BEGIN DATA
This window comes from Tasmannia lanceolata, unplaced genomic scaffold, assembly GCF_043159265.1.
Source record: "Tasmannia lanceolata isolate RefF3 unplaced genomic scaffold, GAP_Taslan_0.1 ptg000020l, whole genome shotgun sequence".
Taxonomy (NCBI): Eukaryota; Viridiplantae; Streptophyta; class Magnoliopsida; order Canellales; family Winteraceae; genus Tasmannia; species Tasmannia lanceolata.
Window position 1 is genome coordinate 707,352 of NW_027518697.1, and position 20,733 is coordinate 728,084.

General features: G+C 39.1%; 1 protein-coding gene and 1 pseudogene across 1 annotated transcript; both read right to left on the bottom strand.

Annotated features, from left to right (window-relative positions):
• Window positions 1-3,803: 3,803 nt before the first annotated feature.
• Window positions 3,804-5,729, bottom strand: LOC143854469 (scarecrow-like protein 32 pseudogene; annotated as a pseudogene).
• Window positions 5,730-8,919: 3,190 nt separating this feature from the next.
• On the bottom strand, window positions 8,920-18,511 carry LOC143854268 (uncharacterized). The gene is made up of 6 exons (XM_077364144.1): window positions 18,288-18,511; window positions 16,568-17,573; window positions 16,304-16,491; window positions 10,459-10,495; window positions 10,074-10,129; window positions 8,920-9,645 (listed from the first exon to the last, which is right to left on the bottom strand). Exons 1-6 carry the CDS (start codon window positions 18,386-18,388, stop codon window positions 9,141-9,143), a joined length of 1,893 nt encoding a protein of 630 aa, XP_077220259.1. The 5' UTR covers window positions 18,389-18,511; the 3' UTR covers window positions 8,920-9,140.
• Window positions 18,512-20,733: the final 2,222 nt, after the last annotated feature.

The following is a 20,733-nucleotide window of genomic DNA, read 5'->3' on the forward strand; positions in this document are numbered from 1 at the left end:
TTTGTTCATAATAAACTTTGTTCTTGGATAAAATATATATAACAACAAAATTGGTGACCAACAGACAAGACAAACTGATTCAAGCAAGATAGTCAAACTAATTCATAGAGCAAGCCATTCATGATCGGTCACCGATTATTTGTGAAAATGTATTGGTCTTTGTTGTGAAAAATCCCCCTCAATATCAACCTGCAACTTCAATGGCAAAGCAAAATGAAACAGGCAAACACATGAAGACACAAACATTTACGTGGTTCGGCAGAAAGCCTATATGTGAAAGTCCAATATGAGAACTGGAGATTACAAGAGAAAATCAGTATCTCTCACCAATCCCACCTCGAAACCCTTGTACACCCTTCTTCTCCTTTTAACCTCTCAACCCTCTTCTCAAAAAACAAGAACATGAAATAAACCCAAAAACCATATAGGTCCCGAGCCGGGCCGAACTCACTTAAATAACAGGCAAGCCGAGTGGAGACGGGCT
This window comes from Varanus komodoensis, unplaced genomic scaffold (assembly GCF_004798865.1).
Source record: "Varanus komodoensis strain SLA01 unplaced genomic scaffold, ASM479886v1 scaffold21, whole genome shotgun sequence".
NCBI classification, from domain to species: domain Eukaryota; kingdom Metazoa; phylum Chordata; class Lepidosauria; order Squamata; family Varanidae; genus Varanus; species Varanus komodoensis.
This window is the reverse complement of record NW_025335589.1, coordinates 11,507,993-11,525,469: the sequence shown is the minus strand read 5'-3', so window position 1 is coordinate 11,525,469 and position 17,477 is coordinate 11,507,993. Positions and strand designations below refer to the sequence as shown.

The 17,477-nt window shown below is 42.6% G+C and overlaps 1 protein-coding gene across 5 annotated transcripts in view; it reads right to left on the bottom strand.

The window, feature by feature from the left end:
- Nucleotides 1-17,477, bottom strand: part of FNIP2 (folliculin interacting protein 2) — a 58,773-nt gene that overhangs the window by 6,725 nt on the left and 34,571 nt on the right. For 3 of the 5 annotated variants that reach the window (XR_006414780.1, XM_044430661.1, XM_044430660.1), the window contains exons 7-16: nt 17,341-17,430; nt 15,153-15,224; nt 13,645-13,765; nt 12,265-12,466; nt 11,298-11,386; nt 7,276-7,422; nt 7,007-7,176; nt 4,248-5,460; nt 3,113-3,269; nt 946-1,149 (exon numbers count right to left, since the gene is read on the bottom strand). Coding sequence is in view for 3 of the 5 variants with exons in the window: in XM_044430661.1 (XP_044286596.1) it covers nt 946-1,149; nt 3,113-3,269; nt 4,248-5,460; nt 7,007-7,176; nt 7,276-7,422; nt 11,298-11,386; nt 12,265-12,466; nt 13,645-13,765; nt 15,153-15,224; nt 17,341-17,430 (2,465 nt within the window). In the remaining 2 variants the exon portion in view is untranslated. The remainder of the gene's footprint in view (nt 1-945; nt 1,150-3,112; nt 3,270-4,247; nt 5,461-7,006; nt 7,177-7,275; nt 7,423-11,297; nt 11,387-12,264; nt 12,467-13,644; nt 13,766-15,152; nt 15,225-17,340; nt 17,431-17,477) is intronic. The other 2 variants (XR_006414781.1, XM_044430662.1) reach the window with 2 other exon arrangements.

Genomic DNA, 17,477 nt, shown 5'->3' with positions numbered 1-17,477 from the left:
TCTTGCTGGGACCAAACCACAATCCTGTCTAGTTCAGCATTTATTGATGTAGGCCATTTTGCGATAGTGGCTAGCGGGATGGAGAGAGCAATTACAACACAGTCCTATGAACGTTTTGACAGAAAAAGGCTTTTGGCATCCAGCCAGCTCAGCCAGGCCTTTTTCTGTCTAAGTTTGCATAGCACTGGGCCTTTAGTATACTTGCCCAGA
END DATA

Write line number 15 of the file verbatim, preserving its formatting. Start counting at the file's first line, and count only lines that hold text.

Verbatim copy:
Source record: "Varanus komodoensis strain SLA01 unplaced genomic scaffold, ASM479886v1 scaffold21, whole genome shotgun sequence".